Best Paper Selection
21 August 2020 (online)
- Appendix: Content Summaries of Selected Best Papers for the IMIA Yearbook 2020 Section “Clinical Information Systems”
Gordon WJ, Wright A, Aiyagari R, Corbo L, Glynn RJ, Kadakia J, Kufahl J, Mazzone C, Noga J, Parkulo M, Sanford B, Scheib P, Landman AB. Assessment of employee susceptibility to phishing attacks at US health care institutions. JAMA Netw open 2019;2(3):e190393 https://jamanetwork.com/journals/jamanetworkopen/fullarticle/2727270
Hill BL, Brown R, Gabel E, Rakocz N, Lee C, Cannesson M, Baldi P, Loohuis LO, Johnson R, Jew B, Maoz U, Mahajan A, Sankararaman S, Hofer I, Halperin E. An automated machine learning-based model predicts postoperative mortality using readily-extractable preoperative electronic health record data. Br J Anaesth 2019;123(6):877–86 https://linkinghub.elsevier.com/retrieve/pii/S0007-0912(19)30646-4
Shen N, Bernier T, Sequeira L, Strauss J, Silver MP, Carter-Langford A, Wiljer, D. Understanding the patient privacy perspective on health information exchange: A systematic review. Int J Med Inform 2019;125:1–12 https://www.sciencedirect.com/science/article/abs/pii/S1386505618303009?via%3Dihub
Appendix: Content Summaries of Selected Best Papers for the IMIA Yearbook 2020 Section “Clinical Information Systems”
Gordon WJ, Wright A, Aiyagari R, Corbo L, Glynn RJ, Kadakia J, Kufahl J, Mazzone C, Noga J, Parkulo M, Sanford B, Scheib P, Landman AB
Assessment of employee susceptibility to phishing attacks at US health care institutions
JAMA Netw open 2019;2(3):e190393
The current paper from Gordon et al., picks up on an important topic from the field of data security and investigates the susceptibility of healthcare employees to phishing attacks in the US. The recent past has shown that attackers have increasingly targeted healthcare organizations, not only with substantial economic impact but also with a strong influence on patient treatment. The authors illustrate multiple examples ranging from partial unavailability of systems up to a two-week complete shutdown of systems. The authors have carried out an investigation to get an insight into the reasons why employees of healthcare organizations fall victims of phishing campaigns. The investigation is based on a retrospective, multicenter quality improvement study that included six US healthcare organizations that represent the entire spectrum of care and a range of US geographies. All organizations have an information security program in place. The respective organizations have carried out phishing simulations in their facilities in the past, based on vendor- or custom-developed software tools.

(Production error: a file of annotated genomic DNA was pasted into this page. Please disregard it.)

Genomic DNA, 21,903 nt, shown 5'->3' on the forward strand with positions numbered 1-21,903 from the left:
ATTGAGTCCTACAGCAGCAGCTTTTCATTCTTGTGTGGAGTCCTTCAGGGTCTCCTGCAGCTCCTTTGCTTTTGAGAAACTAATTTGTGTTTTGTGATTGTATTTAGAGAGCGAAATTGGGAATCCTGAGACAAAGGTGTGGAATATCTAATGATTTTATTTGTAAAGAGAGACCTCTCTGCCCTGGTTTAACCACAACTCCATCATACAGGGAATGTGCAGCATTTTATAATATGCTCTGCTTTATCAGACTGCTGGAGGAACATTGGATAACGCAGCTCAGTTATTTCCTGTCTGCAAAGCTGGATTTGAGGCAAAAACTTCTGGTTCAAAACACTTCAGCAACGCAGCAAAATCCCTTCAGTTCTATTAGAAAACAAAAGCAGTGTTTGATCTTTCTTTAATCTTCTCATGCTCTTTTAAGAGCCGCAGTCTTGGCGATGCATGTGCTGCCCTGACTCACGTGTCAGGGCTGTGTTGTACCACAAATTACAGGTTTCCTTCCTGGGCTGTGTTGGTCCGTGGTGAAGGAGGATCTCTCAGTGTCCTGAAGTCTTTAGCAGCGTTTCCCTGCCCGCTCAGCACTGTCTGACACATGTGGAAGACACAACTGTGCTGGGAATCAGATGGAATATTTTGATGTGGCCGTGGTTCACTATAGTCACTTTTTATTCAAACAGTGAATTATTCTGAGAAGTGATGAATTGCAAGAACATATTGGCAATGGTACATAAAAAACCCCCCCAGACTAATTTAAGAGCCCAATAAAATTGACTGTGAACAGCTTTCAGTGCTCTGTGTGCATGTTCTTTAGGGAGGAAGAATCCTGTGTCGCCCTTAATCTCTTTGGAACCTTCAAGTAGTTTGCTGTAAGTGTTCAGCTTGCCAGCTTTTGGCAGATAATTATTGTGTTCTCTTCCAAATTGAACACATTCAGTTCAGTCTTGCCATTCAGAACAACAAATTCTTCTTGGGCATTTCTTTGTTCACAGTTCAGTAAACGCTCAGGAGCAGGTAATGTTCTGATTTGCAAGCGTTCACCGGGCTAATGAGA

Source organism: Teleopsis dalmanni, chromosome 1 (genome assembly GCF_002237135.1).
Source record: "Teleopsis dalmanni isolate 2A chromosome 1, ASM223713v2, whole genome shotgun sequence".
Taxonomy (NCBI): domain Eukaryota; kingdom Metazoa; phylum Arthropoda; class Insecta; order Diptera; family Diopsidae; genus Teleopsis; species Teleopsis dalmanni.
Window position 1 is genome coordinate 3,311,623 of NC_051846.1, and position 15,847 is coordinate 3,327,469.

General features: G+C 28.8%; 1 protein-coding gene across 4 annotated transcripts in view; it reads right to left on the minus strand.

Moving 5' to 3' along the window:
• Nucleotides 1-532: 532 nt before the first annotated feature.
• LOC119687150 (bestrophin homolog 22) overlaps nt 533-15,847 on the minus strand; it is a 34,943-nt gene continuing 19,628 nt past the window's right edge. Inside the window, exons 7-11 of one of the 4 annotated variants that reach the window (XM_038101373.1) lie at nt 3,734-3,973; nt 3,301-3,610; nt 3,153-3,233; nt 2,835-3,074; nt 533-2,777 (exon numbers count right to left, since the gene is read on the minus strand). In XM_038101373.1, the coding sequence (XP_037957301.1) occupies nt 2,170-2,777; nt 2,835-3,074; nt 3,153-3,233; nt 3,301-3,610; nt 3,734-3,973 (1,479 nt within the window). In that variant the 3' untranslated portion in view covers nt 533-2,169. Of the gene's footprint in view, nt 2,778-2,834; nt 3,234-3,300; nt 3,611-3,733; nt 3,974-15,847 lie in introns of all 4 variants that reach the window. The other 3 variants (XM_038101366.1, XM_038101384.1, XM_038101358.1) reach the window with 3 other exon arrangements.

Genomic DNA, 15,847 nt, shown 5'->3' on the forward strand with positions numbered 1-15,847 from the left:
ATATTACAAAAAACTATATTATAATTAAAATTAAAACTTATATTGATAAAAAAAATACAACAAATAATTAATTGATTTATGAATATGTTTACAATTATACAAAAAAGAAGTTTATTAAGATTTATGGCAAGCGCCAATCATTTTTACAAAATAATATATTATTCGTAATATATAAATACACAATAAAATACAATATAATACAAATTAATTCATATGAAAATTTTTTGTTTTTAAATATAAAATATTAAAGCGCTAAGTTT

Data about the phishing attacks were collected from the different institutions, and emails were classified according to their content in three categories: office-related, personal, or information technology-related. Several statistical values were calculated, such as the click rates, median click rates, and odds ratios (with 95% CI). Correlation was, amongst others, computed for the year, number of campaigns, email category, and season. In total, the data set included 95 campaigns with emails sent from 2011 to 2018. The overall click rate across all institutions and campaigns was 14.2%, although the authors observed considerable differences in the click rate of institutions ranging from 7.4% to 30.7%. The authors found out that repeated phishing campaigns were associated with decreased odds of clicking on a subsequent phishing email.